Master Corporal Darrell Jason Priede (May 31, 2007)
CFB GAGETOWN -- A Canadian military photographer who died two weeks ago in Afghanistan was remembered Tuesday as a professional whose photographs will live on forever.
Hundreds of people gathered at Canadian Forces Base Gagetown for the funeral of Master Cpl. Darrell Priede.
Priede, 30, died May 30 along with five Americans and a Briton when the CH-47 Chinook helicopter they were flying in was shot down in Afghanistan's volatile Helmand province.
Before the crash, he was photographing coalition forces trying to capture a valley from insurgents.
Col. Ryan Jestin, commander of CFB Gagetown, said Priede was highly regarded for his contributions to various in-house publications, including Army News.
"After we're all gone, (others) will be able to look at his pictures from Afghanistan and his pictures from CFB Gagetown," Jestin said after the service. "What a great professional he was. What a great man he was, and we're going to miss him."
Priede, who had been in Afghanistan for less than six weeks, had recently remarked to his superiors that he believed his job was one of the safest to be had in a war zone.
"Nobody is safe - it's a risky business," said Brig.-Gen. Rick Parsons, commander of Land Force Atlantic.
Parsons attended the funeral service and praised the work of Priede and others involved in the Afghan mission.
"The work that's done by Army News teams, the work that's done by photo techs, and by everybody that's involved in the mission ... they all contribute to an end goal which is to provide the very best possible assistance they can in achieving the mission and providing the stability that we need in Afghanistan," he told reporters outside the chapel.
Roxanne Priede said her son, who was born in Burlington, Ont., and raised in Grand Forks, B.C., volunteered to go to Afghanistan and was eager to capture images of Canada's mission there.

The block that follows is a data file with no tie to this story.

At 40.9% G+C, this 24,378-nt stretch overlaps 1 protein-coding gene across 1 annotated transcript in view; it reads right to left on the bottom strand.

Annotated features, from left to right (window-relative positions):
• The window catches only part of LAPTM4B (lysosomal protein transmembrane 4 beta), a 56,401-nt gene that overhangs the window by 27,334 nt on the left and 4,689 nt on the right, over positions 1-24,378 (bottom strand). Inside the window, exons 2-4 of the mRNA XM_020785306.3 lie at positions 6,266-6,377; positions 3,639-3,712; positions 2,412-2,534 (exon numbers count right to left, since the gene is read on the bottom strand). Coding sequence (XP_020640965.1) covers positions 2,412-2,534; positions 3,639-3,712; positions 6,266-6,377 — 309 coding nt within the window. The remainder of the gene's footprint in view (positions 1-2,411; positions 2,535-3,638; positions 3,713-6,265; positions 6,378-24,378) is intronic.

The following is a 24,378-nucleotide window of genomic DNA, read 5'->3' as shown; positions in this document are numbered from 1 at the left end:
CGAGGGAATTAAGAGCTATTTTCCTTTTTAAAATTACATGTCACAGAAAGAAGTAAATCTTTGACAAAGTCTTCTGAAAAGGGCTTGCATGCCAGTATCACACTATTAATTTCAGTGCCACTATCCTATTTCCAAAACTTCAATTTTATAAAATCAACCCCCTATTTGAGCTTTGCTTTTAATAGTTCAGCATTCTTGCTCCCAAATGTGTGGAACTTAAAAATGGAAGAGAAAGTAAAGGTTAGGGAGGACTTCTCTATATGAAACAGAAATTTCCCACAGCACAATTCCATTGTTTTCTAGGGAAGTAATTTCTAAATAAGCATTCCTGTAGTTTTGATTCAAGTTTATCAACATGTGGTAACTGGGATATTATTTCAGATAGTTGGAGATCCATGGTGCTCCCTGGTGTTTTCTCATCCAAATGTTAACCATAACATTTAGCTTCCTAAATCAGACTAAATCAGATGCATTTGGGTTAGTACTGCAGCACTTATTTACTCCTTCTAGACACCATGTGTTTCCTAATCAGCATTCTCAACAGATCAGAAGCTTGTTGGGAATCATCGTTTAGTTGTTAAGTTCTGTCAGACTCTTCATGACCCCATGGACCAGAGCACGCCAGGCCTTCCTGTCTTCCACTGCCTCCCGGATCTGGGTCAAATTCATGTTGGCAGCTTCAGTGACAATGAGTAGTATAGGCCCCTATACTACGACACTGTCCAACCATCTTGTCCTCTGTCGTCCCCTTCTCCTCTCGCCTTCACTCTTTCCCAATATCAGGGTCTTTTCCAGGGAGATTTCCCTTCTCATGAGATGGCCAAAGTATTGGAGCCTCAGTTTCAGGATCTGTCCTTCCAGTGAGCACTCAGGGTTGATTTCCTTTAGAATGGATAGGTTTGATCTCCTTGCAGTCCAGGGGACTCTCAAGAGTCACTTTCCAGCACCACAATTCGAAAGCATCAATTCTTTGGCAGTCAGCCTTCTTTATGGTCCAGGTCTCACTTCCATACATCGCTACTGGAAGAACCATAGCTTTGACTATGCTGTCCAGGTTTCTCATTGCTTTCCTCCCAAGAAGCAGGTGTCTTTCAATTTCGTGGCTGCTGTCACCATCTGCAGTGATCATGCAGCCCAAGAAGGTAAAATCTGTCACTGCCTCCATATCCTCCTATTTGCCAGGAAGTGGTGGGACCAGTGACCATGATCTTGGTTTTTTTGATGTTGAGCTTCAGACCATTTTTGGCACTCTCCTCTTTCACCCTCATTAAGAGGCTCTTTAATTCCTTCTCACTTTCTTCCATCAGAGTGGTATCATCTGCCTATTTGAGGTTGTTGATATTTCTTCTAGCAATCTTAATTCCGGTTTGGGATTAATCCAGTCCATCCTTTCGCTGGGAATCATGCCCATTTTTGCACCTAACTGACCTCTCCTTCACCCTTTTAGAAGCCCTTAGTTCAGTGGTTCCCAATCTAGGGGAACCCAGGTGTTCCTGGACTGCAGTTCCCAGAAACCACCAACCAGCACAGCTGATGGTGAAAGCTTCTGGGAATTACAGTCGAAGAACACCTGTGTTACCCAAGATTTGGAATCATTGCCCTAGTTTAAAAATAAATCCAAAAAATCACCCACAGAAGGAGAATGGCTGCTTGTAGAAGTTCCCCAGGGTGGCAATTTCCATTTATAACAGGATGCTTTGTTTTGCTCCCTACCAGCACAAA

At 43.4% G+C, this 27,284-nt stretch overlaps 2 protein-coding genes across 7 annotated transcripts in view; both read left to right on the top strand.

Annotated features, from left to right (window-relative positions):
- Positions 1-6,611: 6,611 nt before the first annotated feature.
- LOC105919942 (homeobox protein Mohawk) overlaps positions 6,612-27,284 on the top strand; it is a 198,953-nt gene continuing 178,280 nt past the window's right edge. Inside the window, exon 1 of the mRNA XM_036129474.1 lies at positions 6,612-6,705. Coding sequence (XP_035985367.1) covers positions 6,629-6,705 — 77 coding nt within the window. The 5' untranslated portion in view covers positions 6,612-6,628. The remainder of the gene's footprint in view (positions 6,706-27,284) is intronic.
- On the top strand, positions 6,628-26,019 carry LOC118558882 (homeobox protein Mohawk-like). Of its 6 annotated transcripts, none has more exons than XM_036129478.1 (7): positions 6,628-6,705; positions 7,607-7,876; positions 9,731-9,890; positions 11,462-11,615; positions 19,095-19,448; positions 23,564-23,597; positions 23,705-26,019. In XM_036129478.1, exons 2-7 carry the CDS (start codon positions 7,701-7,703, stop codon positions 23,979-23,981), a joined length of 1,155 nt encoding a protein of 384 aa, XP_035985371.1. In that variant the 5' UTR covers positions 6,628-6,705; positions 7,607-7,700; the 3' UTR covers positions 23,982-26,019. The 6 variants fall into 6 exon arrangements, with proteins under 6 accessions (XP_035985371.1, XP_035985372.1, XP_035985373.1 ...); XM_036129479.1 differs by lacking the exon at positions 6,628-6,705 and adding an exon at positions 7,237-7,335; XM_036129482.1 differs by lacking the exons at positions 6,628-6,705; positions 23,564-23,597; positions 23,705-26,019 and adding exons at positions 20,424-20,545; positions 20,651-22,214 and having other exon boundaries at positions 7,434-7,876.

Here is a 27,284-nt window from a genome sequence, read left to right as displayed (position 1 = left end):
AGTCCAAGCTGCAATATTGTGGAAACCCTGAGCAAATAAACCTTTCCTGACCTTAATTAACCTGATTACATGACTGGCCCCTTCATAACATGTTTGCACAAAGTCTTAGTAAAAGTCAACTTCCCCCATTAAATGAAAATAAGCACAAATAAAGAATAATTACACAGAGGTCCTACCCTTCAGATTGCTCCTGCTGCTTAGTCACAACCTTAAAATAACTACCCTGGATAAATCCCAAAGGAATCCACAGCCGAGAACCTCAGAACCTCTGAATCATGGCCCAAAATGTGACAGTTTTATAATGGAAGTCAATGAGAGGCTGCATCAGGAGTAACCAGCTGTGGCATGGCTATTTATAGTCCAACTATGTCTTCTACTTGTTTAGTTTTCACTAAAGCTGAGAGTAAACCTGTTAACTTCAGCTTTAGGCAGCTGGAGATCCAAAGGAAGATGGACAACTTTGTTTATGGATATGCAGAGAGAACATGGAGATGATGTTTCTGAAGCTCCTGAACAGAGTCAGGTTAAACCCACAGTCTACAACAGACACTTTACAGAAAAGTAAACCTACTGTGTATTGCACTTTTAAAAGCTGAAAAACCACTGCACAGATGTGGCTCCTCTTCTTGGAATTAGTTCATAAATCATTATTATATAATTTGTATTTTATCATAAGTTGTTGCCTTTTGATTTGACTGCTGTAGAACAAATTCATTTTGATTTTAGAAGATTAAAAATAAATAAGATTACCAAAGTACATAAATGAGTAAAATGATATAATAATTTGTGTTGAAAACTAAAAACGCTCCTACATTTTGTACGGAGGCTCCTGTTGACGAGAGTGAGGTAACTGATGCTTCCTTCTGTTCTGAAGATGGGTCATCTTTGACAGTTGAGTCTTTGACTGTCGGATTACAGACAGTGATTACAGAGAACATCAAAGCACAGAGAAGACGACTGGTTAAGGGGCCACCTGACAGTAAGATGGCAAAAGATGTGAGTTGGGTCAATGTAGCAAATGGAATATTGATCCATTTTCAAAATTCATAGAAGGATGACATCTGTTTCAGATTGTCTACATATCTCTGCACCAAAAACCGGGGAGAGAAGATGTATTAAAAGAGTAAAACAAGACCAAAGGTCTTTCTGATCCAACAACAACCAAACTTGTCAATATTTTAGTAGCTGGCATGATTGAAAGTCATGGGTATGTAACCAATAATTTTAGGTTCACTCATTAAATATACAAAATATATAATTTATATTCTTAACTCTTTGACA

"He really wanted to do something that would show more of what the military stood for," she said in an earlier interview from her home in Grand Forks.
Some of the photos the airman took are on display at the provincial reconstruction team base outside Kandahar.
Priede entered the military in 1996 as a gunner, later served as a peacekeeper in Bosnia, and applied to become a military photographer while on his second tour in the Balkans.
His funeral service was held in St. Luke's chapel at Gagetown, not far from where Priede lived with his wife, Angela, in the town of Oromocto.
The chapel, which can hold about 400 people, was full. Another chapel on the base, which holds 600, was also opened for the ceremony with an audio and video feed provided.
The private service was attended by family members and soldiers from the base.
The eulogy was delivered by Master Cpl. Mike Selig, a friend of Priede's.
Rev. Greg Costen said the mood of the service was sombre but with a few lighter moments as Selig recalled moments of Priede's life.
"The theme that kept emerging with the family and through the proceedings was Darrell's smile that could light up a room," said Costen. "He was the kind of person that seemed to have a personality that could bring light to a space."
Jestin, who is about to retire from the military, has been visibly shaken by the deaths of soldiers from his base. He told reporters there are no words to adequately express his feelings.
"Long after I'm gone here, I'll be remembering all those soldiers ... all the names of the ones we've lost during the last four months over there, and I just pray there's absolutely no more," he said.
Priede's death brought to 56 the number of Canadian soldiers and airmen killed in Afghanistan since 2002. But before Priede's family and friends paid their last respects, the toll increased to 57.
Trooper Darryl Caswell, 25, of Clarington, Ont., was killed Monday by a roadside bomb north of Kandahar City, in an area outside where the Canadians normally operate.
Caswell, a member of the Royal Canadian Dragoons, based at CFB Petawawa in eastern Ontario, was the third Canadian soldier to die in as many weeks in Afghanistan. He was helping resupply troops involved in an operation to establish security in Kandahar province.
Two other Canadians soldiers were hurt by the blast. Col. Mike Cessford, deputy commander of Canada's military in Afghanistan, said they were reported in good condition.